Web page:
I hadn’t heard about Juneteenth until about two years ago. I grew up in Los Angeles around mostly Latinx and Asian American communities and Juneteenth was not on our radar—Día de los Muertos and Chinese New Year, sure, but not Juneteenth.
So, what is Juneteenth? According to National Geographic, the holiday is known to some as the country’s “second Independence Day,” celebrating the freedom of enslaved people in the United States at the end of the Civil War. Specifically, the holiday commemorates the end of slavery in Texas—which wasn’t until two years after Abraham Lincoln issued the Emancipation Proclamation.
Now it’s a Federal Holiday, and I get to benefit from the hard work of advocates and activists who have long worked to gain state and federal recognition. This makes me reflect on how I personally continue to benefit from the hard work of African American activists, intellectuals, and freedom fighters.
I’m a Filipino immigrant. I arrived in the United States in 1989 as a nine-year old, met by my aunt, uncle, and three cousins at LAX. In short, from then until now, I have struggled with what it looks like to resist imperialism and colonialism while at the same time establishing myself as an American, with all the privilege—college degree, steady job, mortgage—this may entail.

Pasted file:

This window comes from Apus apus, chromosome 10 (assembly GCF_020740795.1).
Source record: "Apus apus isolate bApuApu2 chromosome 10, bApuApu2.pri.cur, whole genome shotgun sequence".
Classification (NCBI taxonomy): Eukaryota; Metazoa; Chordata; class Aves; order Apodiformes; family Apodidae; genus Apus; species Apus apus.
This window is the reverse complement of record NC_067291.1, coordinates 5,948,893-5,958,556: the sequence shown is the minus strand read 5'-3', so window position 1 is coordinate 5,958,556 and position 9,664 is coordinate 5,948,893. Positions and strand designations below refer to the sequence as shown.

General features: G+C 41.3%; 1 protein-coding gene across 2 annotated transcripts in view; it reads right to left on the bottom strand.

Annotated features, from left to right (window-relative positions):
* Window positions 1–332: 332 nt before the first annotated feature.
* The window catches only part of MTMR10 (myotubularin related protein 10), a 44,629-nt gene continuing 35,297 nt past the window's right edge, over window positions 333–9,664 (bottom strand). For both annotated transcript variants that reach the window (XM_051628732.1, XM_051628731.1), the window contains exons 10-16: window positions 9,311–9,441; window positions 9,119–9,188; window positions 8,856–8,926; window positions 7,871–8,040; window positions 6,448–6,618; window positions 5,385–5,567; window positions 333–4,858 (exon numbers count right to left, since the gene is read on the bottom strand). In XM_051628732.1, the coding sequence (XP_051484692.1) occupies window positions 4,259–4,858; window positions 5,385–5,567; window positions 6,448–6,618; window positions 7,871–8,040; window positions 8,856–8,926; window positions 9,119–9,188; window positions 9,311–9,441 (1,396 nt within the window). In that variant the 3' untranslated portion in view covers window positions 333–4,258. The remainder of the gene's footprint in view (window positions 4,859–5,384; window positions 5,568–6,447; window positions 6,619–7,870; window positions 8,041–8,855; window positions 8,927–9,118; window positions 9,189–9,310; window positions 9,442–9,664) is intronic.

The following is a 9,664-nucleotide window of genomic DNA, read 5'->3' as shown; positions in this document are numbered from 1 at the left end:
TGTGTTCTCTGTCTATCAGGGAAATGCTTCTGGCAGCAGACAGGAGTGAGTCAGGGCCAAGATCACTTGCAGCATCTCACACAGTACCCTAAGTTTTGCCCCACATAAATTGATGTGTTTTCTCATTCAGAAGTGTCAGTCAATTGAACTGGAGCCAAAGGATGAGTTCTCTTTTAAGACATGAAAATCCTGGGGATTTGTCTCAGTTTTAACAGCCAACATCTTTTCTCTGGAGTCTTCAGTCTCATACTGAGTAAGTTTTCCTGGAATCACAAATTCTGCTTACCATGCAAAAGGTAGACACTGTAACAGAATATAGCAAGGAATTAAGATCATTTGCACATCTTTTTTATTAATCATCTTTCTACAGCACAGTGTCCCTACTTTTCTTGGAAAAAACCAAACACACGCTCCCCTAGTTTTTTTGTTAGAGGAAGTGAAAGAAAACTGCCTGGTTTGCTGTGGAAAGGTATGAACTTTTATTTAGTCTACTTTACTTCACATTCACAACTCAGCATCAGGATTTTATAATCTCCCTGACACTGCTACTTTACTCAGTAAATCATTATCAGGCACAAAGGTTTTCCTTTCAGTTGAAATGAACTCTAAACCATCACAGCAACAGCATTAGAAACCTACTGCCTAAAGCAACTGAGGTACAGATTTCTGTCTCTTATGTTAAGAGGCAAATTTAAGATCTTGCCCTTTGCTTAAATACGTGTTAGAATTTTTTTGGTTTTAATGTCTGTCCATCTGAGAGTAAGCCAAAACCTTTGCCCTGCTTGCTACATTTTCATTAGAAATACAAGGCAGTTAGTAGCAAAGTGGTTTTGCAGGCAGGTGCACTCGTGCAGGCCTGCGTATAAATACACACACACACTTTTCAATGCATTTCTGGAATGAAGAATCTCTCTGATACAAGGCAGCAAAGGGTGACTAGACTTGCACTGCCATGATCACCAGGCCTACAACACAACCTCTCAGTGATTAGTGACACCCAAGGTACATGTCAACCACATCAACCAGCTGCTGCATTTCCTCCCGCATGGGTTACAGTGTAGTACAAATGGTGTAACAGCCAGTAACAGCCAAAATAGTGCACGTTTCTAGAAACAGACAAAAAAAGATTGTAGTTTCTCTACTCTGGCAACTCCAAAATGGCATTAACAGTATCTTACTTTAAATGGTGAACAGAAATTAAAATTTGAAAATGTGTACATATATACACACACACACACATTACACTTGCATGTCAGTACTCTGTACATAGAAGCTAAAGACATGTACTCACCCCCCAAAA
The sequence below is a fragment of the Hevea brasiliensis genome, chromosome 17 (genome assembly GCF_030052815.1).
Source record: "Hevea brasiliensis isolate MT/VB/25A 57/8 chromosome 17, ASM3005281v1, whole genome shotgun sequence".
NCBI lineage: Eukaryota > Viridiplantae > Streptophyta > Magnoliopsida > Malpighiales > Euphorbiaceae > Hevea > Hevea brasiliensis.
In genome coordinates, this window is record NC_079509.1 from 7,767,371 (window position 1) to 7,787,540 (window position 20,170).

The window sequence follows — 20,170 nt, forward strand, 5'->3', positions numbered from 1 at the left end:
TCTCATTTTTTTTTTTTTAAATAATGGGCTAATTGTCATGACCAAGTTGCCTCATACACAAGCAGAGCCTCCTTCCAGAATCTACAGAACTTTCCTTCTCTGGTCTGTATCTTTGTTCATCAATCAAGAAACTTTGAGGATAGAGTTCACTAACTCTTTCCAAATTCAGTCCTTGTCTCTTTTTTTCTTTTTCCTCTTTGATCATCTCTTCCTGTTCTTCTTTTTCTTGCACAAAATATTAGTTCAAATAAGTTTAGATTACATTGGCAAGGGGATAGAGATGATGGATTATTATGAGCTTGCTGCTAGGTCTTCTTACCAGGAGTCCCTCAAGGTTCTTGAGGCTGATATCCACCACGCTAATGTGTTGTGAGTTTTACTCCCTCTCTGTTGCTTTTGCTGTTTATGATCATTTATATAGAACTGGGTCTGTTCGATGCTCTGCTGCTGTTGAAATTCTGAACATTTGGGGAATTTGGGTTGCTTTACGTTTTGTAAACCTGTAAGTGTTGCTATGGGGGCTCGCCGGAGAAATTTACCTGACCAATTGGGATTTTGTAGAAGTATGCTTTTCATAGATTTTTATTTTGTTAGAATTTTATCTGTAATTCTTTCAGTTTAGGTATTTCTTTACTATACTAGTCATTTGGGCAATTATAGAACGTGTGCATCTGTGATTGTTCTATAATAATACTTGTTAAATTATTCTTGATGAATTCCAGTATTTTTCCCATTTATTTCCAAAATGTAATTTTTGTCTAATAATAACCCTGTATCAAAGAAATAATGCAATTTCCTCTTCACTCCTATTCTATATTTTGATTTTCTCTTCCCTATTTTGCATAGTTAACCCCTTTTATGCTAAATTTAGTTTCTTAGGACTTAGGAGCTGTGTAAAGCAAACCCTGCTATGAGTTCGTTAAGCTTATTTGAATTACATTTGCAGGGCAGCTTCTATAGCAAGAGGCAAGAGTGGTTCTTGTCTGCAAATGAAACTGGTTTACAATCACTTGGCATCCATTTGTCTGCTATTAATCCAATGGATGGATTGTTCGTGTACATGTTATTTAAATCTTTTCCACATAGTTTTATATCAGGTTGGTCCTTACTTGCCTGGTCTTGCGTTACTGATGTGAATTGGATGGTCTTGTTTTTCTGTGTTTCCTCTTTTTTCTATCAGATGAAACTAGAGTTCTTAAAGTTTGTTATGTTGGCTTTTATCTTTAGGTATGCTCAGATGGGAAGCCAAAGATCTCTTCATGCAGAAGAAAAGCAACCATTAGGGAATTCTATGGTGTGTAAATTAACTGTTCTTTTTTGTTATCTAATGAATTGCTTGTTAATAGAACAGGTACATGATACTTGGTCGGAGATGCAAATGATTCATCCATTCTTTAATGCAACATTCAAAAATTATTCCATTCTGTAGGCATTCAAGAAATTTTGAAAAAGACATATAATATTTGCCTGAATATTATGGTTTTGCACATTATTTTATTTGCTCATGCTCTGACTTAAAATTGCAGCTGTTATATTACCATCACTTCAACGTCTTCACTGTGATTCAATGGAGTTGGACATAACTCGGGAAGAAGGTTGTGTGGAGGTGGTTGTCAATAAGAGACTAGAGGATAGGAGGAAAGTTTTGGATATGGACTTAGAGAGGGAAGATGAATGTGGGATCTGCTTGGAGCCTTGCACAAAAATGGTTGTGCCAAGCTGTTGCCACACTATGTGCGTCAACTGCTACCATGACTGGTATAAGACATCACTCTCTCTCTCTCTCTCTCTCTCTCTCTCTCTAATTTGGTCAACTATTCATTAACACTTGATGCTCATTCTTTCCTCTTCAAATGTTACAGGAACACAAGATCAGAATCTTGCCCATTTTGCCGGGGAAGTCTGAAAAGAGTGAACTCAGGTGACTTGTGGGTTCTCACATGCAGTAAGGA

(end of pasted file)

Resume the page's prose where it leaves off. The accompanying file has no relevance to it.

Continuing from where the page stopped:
Fortunately, I had a model to follow: that of the Black experience in America. I remember watching Spike Lee’s film Malcolm X as a 13-year-old and how much it resonated with me. It’s a story of identity, resistance, and community—things I eventually sought out. I found skateboarding, punk music, and art. I learned about Rosa Parks, Martin Luther King, Public Enemy, and of course Malcolm X. Later, I paid more attention to hip hop and jazz, and writers and teachers such as Octavia Butler, Ibram X. Kendi, Ta-Nehisi Coates, Cornell West, Audre Lorde—too many to name.
These writers, activists, artists, and teachers gave me a blueprint of how to resist and thrive. I will forever be grateful and on Juneteenth, I hope to hold the countless African American heroes in my head, heart, and spirit, to take account of the many sacrifices and strides they have made so that someone like me can exist in America.